As the City and State plan for some reopenings in coming weeks, and other states have resumed construction projects, preservation firms are grappling with a variety of issues.
Professional Circle Zoom Meeting: Neighbors called the police when a preservation construction crew arrived at an emergency project last week. They had to wait for City Buildings Department officials to confirm it was okay to be there. A preservation engineer is wondering if, and how, he should respond to a call to come to an essential project in D.C. A firm specializing in facade conditions surveys has a job waiting in Montana. But the founder wonders about flying and how to protect his colleagues when his insurance doesn’t cover pandemics. An architect on an essential state project in Buffalo found that working in masks six feet apart during a recent snowstorm isn’t very productive.
These were some of the comments and observations in a Zoom meeting we held last week for more than 50 of our Professional Circle members. These are top preservation architects, engineers and craftspeople.
In a normal year, (remember those?), there would be more than $800 million invested in preservation projects in New York City, providing some 9,000 local jobs. We heard some architects say they are busy planning projects so they can start as soon as the halt is lifted. Others, whose work is primarily with religious institutions and non-profits, are finding projects delayed or cancelled. Some firms received Federal Payroll Protection Loans. Others had banks that weren’t prepared initially and wonder if they will ever get some assistance. Many are wondering how to protect themselves and their colleagues in the office, let alone on projects, when things reopen.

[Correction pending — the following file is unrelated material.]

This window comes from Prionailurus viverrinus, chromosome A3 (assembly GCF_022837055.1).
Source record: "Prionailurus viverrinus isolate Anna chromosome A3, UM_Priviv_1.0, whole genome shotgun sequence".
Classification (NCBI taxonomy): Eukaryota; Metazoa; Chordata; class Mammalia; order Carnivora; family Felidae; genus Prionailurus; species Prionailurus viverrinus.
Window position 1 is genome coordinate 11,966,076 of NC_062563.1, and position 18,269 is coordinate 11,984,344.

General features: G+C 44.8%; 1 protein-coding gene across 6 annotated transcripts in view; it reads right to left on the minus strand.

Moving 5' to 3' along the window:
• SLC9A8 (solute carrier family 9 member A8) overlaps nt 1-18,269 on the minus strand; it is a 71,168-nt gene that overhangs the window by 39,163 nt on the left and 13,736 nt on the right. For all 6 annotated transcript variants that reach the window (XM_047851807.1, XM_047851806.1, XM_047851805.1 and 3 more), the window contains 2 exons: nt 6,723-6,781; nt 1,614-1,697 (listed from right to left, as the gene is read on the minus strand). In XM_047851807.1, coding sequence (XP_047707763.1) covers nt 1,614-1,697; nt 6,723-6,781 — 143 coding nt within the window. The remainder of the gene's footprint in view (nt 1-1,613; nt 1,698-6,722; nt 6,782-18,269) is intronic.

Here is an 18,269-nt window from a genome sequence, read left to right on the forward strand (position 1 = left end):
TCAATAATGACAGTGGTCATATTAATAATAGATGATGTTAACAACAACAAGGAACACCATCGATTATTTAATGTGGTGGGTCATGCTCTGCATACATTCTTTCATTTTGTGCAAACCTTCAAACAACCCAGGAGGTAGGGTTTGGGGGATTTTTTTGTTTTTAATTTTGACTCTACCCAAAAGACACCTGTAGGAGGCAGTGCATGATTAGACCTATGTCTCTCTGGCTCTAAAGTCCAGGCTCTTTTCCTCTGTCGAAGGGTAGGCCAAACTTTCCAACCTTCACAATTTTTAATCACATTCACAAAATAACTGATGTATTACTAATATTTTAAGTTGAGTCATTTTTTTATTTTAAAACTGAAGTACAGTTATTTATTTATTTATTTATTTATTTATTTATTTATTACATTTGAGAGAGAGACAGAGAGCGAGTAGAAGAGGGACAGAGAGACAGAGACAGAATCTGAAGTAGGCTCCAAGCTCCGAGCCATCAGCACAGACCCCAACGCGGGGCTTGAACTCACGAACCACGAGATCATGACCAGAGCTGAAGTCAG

Several expressed concern that the City halted planning on projects that already received capital budget funding. “They literally told architects to put their pens down,” one participant complained. This will delay those projects even more when it already takes years for this funding to wind though the City approval process. We know of several projects at Historic Houses that are being caught in this delay. And each of these irreplaceable buildings has already waited years for City funding for needed repairs.
So we will work with our Professional Circle colleagues on two fronts: letting City officials know that preservation projects are key to the City’s economic recovery and working to temporarily increase the Federal Historic Tax Credits which assist so many preservation projects throughout New York.
You can help by contacting your U.S. Representative and Senator and urging them to support a temporary increase in the Federal Historic Tax Credit from 20 to 30% as a vital economic recovery tool.